On the road trip from North Carolina to Cocoa Beach, to see the SpaceX launch, when we stopped to charge in St Augustine, FL, and I tried to charge, it would say it was starting to charge and then kept failing. I tried 2 different chargers and it still wouldn’t work.
I was starting to get nervous that I was going to get stuck there, which would have been awful because this supercharger location was probably one of the worst locations yet. The St Augustine, FL supercharger is at an old outlet mall with very few food options and absolutely no place to get coffee.
I called Tesla service and they recommended I try all the chargers. Fortunately, the third charger I tried did work. Once it started working, I called the Tesla supercharger phone number and reported the issue to them too so they could fix it.
The next day while I was at Cocoa Beach, I got a phone call from the Raleigh Tesla service center letting me know that the engineers pulled logs on my car and the superchargers and found that the issue I experienced was actually a problem with a voltage sensor in my car, not the supercharger. She said fixing it would require replacing my entire charging unit, but it would be covered under warranty. She asked about where I was and my travel plans to see if it’d be possible to find a service center on the way to my next destination.
Palm Beach, FL was the closest service center on the way so she got up with them. They didn’t have the part I needed to be replaced in stock, but Raleigh had the part so she said they could overnight it to Palm Beach. I thought that was pretty amazing. Apparently, the repair would only take a few hours and they’d give us a rental to use while in Palm Beach.
So we got up bright and early and headed the 100 some miles to Palm Beach. We got there around 8:30 am, just 30 minutes after they opened because I had talked with the Palm Beach service manager the day before and we said it’d be best if I got there as early as possible. When I talked to service manager once we arrived and tried to get an estimate on what time the car would be done, he was a bit evasive and said something like “We’ll do our best to get it done today.” And he said something about a software update being required after This kind of freaked me out because we had no expectation of staying in Palm Beach and it was a Friday so if it wasn’t done today, we’d be stuck there until Monday, delaying our arrival in the keys by two to three days.
I figured he was probably just being overly cautious and didn’t want to set the wrong expectation, but I was already a bit disturbed because no one up until that point had said anything about the possibility of it not getting done within the day. I waited until about 12:30, at which point I could see on the Tesla app that the car hadn’t even been moved into the service bay. Considering we had gotten up extra early to get there at 9:30, I was a little perturbed by that so I called and the service manager who said they already had some cars in the bay in the morning so they had to finish those first.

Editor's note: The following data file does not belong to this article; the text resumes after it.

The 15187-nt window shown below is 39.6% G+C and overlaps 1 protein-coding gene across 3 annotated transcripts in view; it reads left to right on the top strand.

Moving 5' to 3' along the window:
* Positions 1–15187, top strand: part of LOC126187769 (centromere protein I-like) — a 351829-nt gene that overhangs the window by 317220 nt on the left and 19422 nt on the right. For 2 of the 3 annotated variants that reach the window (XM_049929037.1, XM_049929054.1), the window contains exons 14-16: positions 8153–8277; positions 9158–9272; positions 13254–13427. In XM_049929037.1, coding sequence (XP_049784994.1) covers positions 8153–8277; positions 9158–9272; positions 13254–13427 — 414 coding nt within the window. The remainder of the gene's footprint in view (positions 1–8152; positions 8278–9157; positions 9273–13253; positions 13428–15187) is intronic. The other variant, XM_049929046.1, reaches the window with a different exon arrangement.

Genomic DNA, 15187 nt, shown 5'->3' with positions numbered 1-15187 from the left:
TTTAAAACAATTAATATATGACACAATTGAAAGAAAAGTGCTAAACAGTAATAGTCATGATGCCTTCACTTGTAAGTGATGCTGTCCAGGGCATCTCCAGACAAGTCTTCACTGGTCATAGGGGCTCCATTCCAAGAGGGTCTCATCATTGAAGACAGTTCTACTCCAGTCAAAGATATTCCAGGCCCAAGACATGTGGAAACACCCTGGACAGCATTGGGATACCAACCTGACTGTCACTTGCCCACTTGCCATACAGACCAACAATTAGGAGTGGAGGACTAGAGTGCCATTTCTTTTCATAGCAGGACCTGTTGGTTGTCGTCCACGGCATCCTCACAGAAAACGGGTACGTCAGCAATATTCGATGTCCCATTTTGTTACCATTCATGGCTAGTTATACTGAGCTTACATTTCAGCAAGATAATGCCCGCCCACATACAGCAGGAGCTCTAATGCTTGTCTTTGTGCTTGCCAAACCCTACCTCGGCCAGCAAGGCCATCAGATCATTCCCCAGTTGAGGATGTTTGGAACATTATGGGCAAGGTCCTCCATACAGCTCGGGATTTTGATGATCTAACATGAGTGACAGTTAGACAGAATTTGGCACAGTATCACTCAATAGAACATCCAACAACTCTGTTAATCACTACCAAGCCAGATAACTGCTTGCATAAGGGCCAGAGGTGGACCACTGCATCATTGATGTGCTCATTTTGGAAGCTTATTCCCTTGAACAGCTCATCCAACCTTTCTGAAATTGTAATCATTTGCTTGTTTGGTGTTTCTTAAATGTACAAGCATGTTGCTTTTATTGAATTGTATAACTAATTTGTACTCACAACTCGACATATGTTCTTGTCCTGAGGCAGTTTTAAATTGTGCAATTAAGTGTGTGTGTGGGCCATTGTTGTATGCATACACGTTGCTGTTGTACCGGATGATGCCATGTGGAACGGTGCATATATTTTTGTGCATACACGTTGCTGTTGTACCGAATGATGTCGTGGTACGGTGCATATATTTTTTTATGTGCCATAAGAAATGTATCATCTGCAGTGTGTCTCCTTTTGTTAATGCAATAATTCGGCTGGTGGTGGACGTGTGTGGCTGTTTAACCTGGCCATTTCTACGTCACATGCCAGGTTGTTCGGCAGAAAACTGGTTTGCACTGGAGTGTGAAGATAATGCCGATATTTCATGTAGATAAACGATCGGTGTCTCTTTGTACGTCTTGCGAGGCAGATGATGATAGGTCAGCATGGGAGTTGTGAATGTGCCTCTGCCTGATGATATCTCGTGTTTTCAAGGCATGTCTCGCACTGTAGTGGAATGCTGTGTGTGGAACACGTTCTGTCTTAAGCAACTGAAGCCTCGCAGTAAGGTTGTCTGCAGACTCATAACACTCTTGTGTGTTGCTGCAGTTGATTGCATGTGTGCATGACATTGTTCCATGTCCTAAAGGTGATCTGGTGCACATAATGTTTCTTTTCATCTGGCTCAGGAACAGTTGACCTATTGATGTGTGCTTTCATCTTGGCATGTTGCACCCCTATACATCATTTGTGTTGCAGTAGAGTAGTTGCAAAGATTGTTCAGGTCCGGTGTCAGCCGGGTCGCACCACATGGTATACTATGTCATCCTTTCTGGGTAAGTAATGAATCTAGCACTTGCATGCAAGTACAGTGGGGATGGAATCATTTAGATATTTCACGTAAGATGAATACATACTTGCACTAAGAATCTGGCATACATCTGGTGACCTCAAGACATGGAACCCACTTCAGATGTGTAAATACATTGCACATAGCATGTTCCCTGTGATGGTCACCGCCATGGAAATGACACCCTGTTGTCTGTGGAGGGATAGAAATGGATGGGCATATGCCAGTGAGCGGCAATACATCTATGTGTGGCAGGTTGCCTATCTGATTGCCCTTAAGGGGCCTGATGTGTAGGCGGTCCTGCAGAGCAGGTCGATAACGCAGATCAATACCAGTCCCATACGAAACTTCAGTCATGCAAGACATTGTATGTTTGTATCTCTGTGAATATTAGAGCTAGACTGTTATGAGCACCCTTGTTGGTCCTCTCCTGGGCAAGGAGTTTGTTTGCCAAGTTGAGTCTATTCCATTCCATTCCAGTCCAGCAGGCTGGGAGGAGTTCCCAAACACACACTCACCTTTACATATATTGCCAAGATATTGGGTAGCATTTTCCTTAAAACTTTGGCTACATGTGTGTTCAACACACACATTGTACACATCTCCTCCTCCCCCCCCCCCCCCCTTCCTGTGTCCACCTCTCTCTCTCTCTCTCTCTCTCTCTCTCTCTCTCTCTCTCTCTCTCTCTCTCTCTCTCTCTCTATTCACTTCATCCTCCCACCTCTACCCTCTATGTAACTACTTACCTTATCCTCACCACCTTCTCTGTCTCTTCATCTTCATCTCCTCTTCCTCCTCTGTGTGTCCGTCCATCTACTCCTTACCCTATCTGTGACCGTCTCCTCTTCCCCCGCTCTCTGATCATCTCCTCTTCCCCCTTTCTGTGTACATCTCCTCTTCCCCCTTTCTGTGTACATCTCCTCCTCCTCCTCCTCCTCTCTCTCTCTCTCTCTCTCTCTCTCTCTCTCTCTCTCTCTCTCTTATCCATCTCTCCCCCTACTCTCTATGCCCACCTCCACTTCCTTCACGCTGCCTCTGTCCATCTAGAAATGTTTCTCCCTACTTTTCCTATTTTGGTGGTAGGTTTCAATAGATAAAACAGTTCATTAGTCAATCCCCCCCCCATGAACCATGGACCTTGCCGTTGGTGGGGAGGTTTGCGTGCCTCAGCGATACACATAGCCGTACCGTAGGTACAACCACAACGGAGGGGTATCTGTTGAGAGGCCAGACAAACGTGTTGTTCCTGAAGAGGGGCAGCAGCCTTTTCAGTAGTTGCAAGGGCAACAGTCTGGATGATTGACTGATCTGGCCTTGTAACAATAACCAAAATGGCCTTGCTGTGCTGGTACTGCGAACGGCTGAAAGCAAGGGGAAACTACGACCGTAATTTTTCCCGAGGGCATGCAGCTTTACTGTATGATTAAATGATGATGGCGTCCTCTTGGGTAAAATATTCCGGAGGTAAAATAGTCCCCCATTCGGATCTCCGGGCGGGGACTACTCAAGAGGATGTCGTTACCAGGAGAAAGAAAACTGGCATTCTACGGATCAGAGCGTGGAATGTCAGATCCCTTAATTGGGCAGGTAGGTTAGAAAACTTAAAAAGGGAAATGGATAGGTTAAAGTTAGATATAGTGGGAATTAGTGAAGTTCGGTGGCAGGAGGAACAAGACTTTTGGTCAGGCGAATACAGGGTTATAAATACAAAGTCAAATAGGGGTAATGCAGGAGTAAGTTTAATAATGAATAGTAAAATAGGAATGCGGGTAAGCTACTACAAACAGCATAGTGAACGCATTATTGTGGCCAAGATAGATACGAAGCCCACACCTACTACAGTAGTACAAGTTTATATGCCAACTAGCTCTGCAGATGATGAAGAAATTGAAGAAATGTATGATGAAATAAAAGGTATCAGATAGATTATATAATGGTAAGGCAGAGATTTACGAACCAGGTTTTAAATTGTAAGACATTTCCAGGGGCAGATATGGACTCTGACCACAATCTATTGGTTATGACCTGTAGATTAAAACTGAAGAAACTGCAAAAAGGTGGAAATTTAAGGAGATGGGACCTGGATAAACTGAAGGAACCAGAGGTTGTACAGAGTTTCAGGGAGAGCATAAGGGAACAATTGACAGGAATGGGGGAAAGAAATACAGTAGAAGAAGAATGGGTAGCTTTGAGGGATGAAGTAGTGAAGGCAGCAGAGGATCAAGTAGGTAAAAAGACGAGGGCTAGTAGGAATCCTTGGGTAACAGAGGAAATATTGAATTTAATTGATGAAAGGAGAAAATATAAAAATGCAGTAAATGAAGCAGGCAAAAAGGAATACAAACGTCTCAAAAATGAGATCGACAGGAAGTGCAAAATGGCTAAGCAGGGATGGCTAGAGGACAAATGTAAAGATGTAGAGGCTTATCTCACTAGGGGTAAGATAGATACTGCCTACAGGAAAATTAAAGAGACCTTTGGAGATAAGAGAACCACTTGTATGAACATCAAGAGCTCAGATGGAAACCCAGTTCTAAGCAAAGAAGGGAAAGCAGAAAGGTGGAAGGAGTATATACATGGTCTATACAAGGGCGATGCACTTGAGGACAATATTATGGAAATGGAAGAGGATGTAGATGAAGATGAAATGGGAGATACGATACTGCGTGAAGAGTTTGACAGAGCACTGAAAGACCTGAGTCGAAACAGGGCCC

At this point, I was starting to freak out a bit more about the possibility of getting stuck in Palm Beach. Honestly, Palm Beach looked pretty nice, its a nice area, but there was actually an advisory to not even get into the ocean because of some bacteria run off or something. So I remembered back when I had body repair work done on my car last year and I tweeted at Elon Musk about the shop taking a month to do an estimate, a Tesla project manager had emailed and called me to get everything straightened out. I figured it was a long shot, maybe that PM wasn’t there anymore or not available but I emailed him just to explain the situation and that I was a little bothered the possibility of having to unexpectedly stay in Palm Beach for the weekend. I figured that it’d be better to email him now instead of waiting until the service center didn’t have the car done that day and I was unhappy with not really any way to resolve it.
Within an hour he emailed me back to say he was looking into the issue. And soon after I got a call directly from the service foreman in Palm Beach letting me know there were working on my car and it would definitely be done today. About an hour later I saw that the car was starting to charge and a software update was available.
Fortunately, the supercharger in Palm Beach is right at the service center so they had plugged the car in to get fully charged for me. About 20 minutes before the charging was done, the service foreman called me back and said the car was almost done charging and I could pick it up anytime.
We got there and it was pouring down rain, but fortunately, they had a tent we could pull the rental car in and migrate all our stuff back to the car.
All in all, it wasn’t a 100% smooth experience, mostly it seems due to bad communication on the Palm Beach service manager’s part causing unneeded anxiety, but I’m 100% happy with the end result. Detecting the issue remotely, overnighting a part to Florida, getting a service appointment the next day, providing a rental car, and getting the repair done within the day is a pretty premium experience.
Moving forward, I’m wondering if Tesla can keep up this experience with the Model 3. They’re really going to have to beef up their service center infrastructure to keep up with the potential demand.